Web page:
Cricket, England’s national summer sport, which is now played throughout the world, particularly in Australia, India, Pakistan, the West Indies, and the British Isles. It is played with a bat and ball and involves two competing sides (teams) of 11 players. Learn more about cricket, including its rules and origin.
They may feed on plants, animals, clothes, and each other. The field cricket (also called the black cricket) is common in fields and yards and sometimes enters buildings. The house cricket, introduced into North America from Europe, has a light-coloured head with dark cross bands and may be found in buildings and refuse heaps. Widely distributed, house and field crickets chirp day and night.
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Cricket is an outdoor team sport played with a bat and ball. It developed in England. It is also very popular in places that England once ruled as colonies, such as Australia, India, Pakistan, South Africa, and the West Indies. More than 90 countries are members of the sport’s governing body, the International Cricket Council.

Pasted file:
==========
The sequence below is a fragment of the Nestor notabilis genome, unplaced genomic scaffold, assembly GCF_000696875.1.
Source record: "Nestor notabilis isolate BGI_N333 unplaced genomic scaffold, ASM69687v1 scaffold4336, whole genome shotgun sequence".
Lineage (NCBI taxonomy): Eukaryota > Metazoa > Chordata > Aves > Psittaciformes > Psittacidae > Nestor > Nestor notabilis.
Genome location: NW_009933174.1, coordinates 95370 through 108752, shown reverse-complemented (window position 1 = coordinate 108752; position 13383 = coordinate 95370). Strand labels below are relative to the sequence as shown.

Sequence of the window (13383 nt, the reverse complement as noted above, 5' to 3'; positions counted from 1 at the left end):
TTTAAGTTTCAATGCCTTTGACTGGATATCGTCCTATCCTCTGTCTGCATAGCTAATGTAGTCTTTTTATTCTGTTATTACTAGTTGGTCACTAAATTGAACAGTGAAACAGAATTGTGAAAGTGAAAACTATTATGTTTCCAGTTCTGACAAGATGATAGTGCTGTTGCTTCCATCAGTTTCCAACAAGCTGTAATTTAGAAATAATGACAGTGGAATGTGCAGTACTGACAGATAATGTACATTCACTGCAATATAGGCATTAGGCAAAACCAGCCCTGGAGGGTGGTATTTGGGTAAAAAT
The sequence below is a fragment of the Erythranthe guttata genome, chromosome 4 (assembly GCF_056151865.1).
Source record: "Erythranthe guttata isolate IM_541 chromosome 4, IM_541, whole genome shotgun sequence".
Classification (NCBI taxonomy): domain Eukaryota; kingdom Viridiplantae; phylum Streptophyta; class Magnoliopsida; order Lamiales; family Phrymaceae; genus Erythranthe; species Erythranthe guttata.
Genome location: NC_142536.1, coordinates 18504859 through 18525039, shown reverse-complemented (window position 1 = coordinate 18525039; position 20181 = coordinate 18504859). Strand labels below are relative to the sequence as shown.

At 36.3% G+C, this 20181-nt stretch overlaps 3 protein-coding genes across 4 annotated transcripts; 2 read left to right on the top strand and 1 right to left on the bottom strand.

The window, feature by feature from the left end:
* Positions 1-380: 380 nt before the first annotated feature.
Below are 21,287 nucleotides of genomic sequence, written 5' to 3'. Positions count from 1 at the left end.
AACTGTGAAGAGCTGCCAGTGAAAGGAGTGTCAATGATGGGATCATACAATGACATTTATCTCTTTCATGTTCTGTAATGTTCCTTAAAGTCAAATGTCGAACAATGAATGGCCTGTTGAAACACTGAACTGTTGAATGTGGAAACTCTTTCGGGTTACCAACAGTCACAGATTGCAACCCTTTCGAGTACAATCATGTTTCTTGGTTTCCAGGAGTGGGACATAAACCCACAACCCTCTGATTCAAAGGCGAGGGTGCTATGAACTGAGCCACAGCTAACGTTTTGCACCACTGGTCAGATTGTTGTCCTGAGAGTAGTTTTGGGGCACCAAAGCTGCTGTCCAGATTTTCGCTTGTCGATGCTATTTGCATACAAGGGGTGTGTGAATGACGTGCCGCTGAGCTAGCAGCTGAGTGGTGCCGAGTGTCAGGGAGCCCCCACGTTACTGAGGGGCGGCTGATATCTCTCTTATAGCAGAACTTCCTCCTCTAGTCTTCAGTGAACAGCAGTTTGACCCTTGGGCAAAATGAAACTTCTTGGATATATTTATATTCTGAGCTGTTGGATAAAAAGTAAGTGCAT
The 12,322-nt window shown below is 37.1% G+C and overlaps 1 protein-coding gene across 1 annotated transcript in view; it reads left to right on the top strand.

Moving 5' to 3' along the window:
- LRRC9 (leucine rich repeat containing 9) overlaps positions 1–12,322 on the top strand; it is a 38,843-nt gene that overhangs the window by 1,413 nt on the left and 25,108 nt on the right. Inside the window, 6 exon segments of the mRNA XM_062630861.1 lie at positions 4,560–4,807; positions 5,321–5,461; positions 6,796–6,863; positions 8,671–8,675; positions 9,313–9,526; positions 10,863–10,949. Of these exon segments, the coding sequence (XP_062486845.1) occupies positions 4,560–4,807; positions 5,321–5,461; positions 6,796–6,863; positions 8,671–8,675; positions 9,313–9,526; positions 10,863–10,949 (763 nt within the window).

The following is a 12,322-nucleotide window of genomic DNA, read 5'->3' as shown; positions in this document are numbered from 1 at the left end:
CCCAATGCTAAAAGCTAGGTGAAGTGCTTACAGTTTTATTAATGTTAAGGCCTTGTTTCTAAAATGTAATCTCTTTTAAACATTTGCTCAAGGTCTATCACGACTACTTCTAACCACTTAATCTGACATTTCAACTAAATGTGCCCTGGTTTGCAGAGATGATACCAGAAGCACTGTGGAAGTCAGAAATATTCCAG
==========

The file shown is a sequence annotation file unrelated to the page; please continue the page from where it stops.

In England and other Commonwealth countries cricket is carried on by village and amateur clubs and by schools and universities. Professional, first-class cricket is played by county teams within England and by mainly state, province, or island teams in other countries.
Insects called crickets but not of the cricket family Gryllidae include the camel cricket, Jerusalem cricket, mole cricket, and pygmy sand cricket. × It’s here: the NEW Britannica Kids website!
Immensely popular in England, Australia, India, and many other British Commonwealth countries, the sport of cricket is a way of life for many people. Thought to have originated as far back as the 13th century, cricket has a long history and a literacy all its own.